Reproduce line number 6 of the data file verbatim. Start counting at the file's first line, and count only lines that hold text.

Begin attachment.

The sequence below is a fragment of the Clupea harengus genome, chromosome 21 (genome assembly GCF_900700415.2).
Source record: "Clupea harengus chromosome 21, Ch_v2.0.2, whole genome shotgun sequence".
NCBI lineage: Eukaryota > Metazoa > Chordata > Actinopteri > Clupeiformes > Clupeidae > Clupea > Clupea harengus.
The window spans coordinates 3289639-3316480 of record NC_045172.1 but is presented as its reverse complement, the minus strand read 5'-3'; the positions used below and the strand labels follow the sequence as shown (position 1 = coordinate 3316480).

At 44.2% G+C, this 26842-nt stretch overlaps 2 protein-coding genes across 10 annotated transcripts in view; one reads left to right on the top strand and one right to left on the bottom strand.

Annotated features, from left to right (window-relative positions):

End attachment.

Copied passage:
Annotated features, from left to right (window-relative positions):